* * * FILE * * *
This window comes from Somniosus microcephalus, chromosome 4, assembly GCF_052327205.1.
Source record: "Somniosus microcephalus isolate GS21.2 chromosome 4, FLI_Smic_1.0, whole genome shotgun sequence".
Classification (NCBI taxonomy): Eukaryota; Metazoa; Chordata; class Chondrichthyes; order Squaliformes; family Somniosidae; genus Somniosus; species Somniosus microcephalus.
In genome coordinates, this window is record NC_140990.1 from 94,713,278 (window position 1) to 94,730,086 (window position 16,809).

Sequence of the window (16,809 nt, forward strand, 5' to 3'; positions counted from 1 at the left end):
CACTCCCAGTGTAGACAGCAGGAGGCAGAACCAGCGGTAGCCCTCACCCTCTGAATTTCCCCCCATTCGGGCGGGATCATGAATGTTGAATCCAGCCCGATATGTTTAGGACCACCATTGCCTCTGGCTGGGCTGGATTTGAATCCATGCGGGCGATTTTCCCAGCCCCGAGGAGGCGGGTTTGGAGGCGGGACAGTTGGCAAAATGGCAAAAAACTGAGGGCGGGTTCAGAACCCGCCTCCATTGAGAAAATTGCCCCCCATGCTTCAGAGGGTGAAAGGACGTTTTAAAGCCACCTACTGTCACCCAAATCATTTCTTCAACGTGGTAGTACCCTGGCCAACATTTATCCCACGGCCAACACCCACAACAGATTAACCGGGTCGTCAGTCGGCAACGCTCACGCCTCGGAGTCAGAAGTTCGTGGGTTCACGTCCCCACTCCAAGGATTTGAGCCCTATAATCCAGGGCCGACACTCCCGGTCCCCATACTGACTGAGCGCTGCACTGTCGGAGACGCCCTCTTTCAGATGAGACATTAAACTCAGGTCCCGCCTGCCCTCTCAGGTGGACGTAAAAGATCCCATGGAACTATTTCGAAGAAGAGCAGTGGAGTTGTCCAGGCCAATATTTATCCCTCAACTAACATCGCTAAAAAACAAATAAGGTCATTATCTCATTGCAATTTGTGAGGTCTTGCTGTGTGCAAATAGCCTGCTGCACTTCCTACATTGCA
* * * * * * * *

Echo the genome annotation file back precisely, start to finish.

This window comes from Somniosus microcephalus, chromosome 4, assembly GCF_052327205.1.
Source record: "Somniosus microcephalus isolate GS21.2 chromosome 4, FLI_Smic_1.0, whole genome shotgun sequence".
Classification (NCBI taxonomy): Eukaryota; Metazoa; Chordata; class Chondrichthyes; order Squaliformes; family Somniosidae; genus Somniosus; species Somniosus microcephalus.
In genome coordinates, this window is record NC_140990.1 from 94,713,278 (window position 1) to 94,730,086 (window position 16,809).

Sequence of the window (16,809 nt, forward strand, 5' to 3'; positions counted from 1 at the left end):
CACTCCCAGTGTAGACAGCAGGAGGCAGAACCAGCGGTAGCCCTCACCCTCTGAATTTCCCCCCATTCGGGCGGGATCATGAATGTTGAATCCAGCCCGATATGTTTAGGACCACCATTGCCTCTGGCTGGGCTGGATTTGAATCCATGCGGGCGATTTTCCCAGCCCCGAGGAGGCGGGTTTGGAGGCGGGACAGTTGGCAAAATGGCAAAAAACTGAGGGCGGGTTCAGAACCCGCCTCCATTGAGAAAATTGCCCCCCATGCTTCAGAGGGTGAAAGGACGTTTTAAAGCCACCTACTGTCACCCAAATCATTTCTTCAACGTGGTAGTACCCTGGCCAACATTTATCCCACGGCCAACACCCACAACAGATTAACCGGGTCGTCAGTCGGCAACGCTCACGCCTCGGAGTCAGAAGTTCGTGGGTTCACGTCCCCACTCCAAGGATTTGAGCCCTATAATCCAGGGCCGACACTCCCGGTCCCCATACTGACTGAGCGCTGCACTGTCGGAGACGCCCTCTTTCAGATGAGACATTAAACTCAGGTCCCGCCTGCCCTCTCAGGTGGACGTAAAAGATCCCATGGAACTATTTCGAAGAAGAGCAGTGGAGTTGTCCAGGCCAATATTTATCCCTCAACTAACATCGCTAAAAAACAAATAAGGTCATTATCTCATTGCAATTTGTGAGGTCTTGCTGTGTGCAAATAGCCTGCTGCACTTCCTACATTGCA